Given the Leafs’ success under Lou Lamoriello, taking the team from last place to back-to-back playoff berths in three short years, what was your first reaction to seeing Kyle Dubas’ promotion?
Rielly: As players, you kind of learn that you can’t really worry about it. It’s not in our control. We just have to do our job. There was a change in personnel, but that happens every year one way or another, whether it’s coaching staff, players or scouts. It’s always changing. …Lou was great. I talked to him [after the change]. He did some great things for our team if you look at all of it. He’s going to continue to be great and we were lucky to have him for a little bit. Things change and now we have Kyle, who is a young, qualified guy who is very motivated and we’re ready to get to work.
Dubas has specific ideas on how he wants this team to evolve and look on the ice. Have you gotten a sense of what some of those specifics are?
Rielly: Yeah, I think I have a good idea. You talk a little bit over time, and get an idea and a feel for it. We met when I was out in Toronto and he obviously has a clear vision of what he wants to do and how he wants the team to play. It’s pretty much as you’d expect. We’re a young team with some highly skilled guys and not a lot is going to change in terms of the way we play. And Mike [Babcock] has a vision, too. We’re not expecting too much of a change; our job remains the same. We all have to earn our spots and go out and win some games.
You mentioned changes to the team, and the addition of John Tavares has to be the biggest one of the year for Toronto. Has it really started to sink in what a game-changer the deal was for the Leafs?
Rielly: He’s a great player, world-class player, and we’re lucky to have him. He’s proven himself at every level that he’s been at. When you add a guy like that, your team just gets better overnight. And then with the quality person that he is, the leader, the quality player he is, when you look at those factors, we’re very lucky to have him. He made his choice to come to Toronto which I think is a good sign for us. He’s a guy that wants to win and he looked at our team and saw an opportunity to do that. We all want to make that count and, moving forward, do the best we can to be a great team. I’m sure he wants to put the jersey on and start playing. We’re all looking forward to that.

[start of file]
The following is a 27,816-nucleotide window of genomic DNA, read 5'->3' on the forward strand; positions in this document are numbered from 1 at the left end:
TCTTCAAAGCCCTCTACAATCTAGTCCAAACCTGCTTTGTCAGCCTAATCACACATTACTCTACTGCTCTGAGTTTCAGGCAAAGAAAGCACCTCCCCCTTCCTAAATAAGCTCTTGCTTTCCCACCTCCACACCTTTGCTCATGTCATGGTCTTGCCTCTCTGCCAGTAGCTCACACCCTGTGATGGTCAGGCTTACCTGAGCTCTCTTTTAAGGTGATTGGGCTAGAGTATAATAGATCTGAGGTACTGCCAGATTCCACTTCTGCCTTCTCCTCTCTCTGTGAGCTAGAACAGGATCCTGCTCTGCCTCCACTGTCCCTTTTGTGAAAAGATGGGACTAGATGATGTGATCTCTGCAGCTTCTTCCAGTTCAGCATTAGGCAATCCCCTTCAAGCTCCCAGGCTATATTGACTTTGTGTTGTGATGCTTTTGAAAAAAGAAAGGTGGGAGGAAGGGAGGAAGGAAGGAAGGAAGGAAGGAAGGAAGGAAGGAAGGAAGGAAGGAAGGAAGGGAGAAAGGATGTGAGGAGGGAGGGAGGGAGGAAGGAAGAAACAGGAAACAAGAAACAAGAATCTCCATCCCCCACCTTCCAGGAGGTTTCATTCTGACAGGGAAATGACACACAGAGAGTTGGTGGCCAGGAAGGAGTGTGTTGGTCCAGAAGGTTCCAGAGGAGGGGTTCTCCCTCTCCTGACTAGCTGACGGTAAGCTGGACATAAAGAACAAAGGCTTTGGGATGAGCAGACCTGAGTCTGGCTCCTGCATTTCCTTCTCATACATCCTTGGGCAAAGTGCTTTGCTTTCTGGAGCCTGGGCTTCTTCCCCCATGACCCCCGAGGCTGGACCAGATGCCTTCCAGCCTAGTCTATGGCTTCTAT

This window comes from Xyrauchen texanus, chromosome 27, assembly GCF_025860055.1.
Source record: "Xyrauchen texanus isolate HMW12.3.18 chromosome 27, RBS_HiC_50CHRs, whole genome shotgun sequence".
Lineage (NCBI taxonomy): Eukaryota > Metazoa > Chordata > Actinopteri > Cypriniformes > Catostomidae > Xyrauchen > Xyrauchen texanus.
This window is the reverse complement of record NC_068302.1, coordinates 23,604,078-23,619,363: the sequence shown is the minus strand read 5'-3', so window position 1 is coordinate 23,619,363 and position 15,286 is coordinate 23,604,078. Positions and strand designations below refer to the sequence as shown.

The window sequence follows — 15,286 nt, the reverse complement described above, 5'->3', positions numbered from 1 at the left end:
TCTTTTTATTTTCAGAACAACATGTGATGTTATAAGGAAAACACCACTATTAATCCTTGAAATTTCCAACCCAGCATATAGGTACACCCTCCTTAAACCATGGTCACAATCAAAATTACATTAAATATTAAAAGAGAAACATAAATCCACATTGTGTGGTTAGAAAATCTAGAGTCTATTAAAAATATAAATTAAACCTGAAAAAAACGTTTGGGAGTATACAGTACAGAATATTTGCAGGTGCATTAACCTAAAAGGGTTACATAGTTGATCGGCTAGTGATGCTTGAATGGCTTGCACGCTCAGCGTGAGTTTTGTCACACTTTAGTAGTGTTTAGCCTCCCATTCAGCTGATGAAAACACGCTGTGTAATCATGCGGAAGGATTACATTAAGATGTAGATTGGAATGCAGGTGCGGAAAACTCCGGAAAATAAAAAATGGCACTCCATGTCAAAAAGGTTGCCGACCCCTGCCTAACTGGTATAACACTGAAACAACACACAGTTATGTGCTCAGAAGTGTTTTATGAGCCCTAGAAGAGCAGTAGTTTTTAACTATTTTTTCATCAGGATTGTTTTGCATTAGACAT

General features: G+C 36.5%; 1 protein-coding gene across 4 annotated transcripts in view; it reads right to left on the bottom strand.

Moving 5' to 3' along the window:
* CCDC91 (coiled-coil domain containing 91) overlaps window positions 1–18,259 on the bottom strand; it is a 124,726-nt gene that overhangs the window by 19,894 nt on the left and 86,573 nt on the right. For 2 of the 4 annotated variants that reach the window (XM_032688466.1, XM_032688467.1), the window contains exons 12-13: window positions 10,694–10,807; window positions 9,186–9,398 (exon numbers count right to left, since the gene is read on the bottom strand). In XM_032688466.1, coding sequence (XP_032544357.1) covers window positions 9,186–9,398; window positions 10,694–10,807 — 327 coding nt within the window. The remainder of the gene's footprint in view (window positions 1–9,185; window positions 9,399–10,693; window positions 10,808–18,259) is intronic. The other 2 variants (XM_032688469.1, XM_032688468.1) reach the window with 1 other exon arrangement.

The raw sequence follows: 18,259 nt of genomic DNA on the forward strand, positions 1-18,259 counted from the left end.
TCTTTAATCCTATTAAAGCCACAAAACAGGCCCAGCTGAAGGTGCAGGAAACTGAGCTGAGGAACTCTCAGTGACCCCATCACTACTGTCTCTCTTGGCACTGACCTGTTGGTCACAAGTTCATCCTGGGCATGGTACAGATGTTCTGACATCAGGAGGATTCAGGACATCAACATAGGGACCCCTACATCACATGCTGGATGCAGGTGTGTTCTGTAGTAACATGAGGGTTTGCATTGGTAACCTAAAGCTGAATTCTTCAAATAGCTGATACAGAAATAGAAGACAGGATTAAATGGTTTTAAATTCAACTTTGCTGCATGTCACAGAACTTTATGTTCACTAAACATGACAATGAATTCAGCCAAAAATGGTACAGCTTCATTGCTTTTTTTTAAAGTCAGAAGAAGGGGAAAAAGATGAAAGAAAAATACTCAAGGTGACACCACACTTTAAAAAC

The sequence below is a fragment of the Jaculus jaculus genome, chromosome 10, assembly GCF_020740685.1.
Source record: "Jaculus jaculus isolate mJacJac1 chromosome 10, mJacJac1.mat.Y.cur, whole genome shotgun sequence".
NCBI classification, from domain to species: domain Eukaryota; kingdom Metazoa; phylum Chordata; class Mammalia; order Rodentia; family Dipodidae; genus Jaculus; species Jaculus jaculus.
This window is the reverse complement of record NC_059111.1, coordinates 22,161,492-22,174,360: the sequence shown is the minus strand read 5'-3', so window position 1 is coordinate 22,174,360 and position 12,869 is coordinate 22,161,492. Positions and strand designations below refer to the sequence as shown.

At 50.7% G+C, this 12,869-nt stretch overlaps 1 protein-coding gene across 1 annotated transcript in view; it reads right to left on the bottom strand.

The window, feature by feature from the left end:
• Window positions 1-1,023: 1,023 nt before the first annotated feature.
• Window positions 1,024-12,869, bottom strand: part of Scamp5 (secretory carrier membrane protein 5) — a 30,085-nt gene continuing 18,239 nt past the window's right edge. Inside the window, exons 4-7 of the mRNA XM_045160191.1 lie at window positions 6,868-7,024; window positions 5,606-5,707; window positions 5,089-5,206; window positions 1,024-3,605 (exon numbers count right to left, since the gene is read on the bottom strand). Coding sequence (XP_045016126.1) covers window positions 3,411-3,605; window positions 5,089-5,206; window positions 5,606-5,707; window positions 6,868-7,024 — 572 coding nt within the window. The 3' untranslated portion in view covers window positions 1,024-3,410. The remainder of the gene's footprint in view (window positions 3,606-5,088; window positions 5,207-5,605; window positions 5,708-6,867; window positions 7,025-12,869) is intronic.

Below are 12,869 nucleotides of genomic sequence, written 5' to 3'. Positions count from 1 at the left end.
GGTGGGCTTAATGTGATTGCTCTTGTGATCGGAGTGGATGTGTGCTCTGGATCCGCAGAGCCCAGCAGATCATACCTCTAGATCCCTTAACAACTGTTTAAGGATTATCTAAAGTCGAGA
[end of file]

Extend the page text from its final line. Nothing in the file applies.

You said at Mitch Marner’s charity event in July after Tavares signed that “expectations go where the media goes,” so is the trick just tuning out all the noise? Or is it embracing the challenge?
Rielly: It’s a little bit of both. You can’t really tune it out because that’s part of the job, players have to address the media and that’s fine; that comes with the territory. But as a team, we don’t create our own expectations; we go in every day and work and try to get better. We have goals we want to achieve, but expectations are created on the exterior. That’s none of our business; we just go out and try to win hockey games, which is all we can control. We want to be a close team that can win games and have fun and as we grow a little bit and as we get playing more and more, when we start to look at the playoff picture, guys might start to break [expectations] down a little more. But right now we just want to get started. There’s no group chat going about expectations with our team right now, it’s more just looking forward to getting together again.